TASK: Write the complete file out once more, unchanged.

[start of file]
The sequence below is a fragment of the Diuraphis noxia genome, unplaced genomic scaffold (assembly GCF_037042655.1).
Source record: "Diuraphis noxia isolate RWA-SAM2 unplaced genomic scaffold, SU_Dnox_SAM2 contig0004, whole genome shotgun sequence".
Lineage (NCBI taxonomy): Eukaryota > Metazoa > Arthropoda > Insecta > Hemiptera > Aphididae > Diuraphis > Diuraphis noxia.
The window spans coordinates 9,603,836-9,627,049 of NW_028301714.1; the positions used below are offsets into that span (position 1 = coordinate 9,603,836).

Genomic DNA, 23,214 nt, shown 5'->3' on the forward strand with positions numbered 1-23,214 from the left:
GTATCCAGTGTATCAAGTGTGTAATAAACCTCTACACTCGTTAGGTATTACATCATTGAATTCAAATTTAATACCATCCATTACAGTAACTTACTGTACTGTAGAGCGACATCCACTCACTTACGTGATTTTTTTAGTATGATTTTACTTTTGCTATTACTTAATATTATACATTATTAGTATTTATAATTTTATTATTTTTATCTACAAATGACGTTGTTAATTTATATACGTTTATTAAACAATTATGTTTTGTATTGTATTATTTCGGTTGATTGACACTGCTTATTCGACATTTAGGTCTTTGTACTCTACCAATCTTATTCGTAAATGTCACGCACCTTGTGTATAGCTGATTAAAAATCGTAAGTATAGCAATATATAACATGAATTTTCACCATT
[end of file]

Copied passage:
The sequence below is a fragment of the Diuraphis noxia genome, unplaced genomic scaffold (assembly GCF_037042655.1).
Source record: "Diuraphis noxia isolate RWA-SAM2 unplaced genomic scaffold, SU_Dnox_SAM2 contig0004, whole genome shotgun sequence".
Lineage (NCBI taxonomy): Eukaryota > Metazoa > Arthropoda > Insecta > Hemiptera > Aphididae > Diuraphis > Diuraphis noxia.
The window spans coordinates 9,603,836-9,627,049 of NW_028301714.1; the positions used below are offsets into that span (position 1 = coordinate 9,603,836).

Genomic DNA, 23,214 nt, shown 5'->3' on the forward strand with positions numbered 1-23,214 from the left:
GTATCCAGTGTATCAAGTGTGTAATAAACCTCTACACTCGTTAGGTATTACATCATTGAATTCAAATTTAATACCATCCATTACAGTAACTTACTGTACTGTAGAGCGACATCCACTCACTTACGTGATTTTTTTAGTATGATTTTACTTTTGCTATTACTTAATATTATACATTATTAGTATTTATAATTTTATTATTTTTATCTACAAATGACGTTGTTAATTTATATACGTTTATTAAACAATTATGTTTTGTATTGTATTATTTCGGTTGATTGACACTGCTTATTCGACATTTAGGTCTTTGTACTCTACCAATCTTATTCGTAAATGTCACGCACCTTGTGTATAGCTGATTAAAAATCGTAAGTATAGCAATATATAACATGAATTTTCACCATT